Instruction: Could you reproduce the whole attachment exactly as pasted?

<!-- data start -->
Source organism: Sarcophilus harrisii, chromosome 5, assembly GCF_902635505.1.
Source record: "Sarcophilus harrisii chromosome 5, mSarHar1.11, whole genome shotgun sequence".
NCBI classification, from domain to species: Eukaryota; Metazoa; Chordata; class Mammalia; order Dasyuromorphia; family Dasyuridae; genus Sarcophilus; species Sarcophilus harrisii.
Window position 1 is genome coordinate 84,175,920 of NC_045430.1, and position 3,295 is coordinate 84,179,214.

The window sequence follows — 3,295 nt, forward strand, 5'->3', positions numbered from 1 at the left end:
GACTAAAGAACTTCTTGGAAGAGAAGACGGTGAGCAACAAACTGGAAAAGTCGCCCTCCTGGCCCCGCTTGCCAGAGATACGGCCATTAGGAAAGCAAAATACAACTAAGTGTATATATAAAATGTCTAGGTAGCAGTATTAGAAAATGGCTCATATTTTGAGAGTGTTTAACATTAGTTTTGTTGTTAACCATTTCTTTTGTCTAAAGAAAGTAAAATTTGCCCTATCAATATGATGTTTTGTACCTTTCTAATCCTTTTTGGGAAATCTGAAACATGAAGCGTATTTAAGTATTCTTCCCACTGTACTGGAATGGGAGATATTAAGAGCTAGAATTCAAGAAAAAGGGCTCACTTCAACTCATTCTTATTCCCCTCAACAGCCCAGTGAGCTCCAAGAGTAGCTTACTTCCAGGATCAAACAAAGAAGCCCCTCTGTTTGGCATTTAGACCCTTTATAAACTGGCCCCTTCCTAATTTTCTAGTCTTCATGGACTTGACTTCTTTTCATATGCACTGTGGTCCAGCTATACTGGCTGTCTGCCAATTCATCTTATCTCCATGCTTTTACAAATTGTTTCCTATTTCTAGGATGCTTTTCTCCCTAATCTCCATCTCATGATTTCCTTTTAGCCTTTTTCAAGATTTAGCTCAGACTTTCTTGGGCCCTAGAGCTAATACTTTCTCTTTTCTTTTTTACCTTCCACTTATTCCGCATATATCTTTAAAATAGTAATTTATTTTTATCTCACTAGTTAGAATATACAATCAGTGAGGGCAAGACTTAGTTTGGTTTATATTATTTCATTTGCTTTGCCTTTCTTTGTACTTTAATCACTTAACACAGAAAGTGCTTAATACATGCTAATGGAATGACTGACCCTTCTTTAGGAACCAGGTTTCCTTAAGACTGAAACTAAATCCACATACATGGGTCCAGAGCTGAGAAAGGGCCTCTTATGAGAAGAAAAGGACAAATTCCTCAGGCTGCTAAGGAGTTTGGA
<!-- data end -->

Source organism: Sarcophilus harrisii, chromosome 5, assembly GCF_902635505.1.
Source record: "Sarcophilus harrisii chromosome 5, mSarHar1.11, whole genome shotgun sequence".
NCBI classification, from domain to species: Eukaryota; Metazoa; Chordata; class Mammalia; order Dasyuromorphia; family Dasyuridae; genus Sarcophilus; species Sarcophilus harrisii.
Window position 1 is genome coordinate 84,175,920 of NC_045430.1, and position 3,295 is coordinate 84,179,214.

The window sequence follows — 3,295 nt, forward strand, 5'->3', positions numbered from 1 at the left end:
GACTAAAGAACTTCTTGGAAGAGAAGACGGTGAGCAACAAACTGGAAAAGTCGCCCTCCTGGCCCCGCTTGCCAGAGATACGGCCATTAGGAAAGCAAAATACAACTAAGTGTATATATAAAATGTCTAGGTAGCAGTATTAGAAAATGGCTCATATTTTGAGAGTGTTTAACATTAGTTTTGTTGTTAACCATTTCTTTTGTCTAAAGAAAGTAAAATTTGCCCTATCAATATGATGTTTTGTACCTTTCTAATCCTTTTTGGGAAATCTGAAACATGAAGCGTATTTAAGTATTCTTCCCACTGTACTGGAATGGGAGATATTAAGAGCTAGAATTCAAGAAAAAGGGCTCACTTCAACTCATTCTTATTCCCCTCAACAGCCCAGTGAGCTCCAAGAGTAGCTTACTTCCAGGATCAAACAAAGAAGCCCCTCTGTTTGGCATTTAGACCCTTTATAAACTGGCCCCTTCCTAATTTTCTAGTCTTCATGGACTTGACTTCTTTTCATATGCACTGTGGTCCAGCTATACTGGCTGTCTGCCAATTCATCTTATCTCCATGCTTTTACAAATTGTTTCCTATTTCTAGGATGCTTTTCTCCCTAATCTCCATCTCATGATTTCCTTTTAGCCTTTTTCAAGATTTAGCTCAGACTTTCTTGGGCCCTAGAGCTAATACTTTCTCTTTTCTTTTTTACCTTCCACTTATTCCGCATATATCTTTAAAATAGTAATTTATTTTTATCTCACTAGTTAGAATATACAATCAGTGAGGGCAAGACTTAGTTTGGTTTATATTATTTCATTTGCTTTGCCTTTCTTTGTACTTTAATCACTTAACACAGAAAGTGCTTAATACATGCTAATGGAATGACTGACCCTTCTTTAGGAACCAGGTTTCCTTAAGACTGAAACTAAATCCACATACATGGGTCCAGAGCTGAGAAAGGGCCTCTTATGAGAAGAAAAGGACAAATTCCTCAGGCTGCTAAGGAGTTTGGA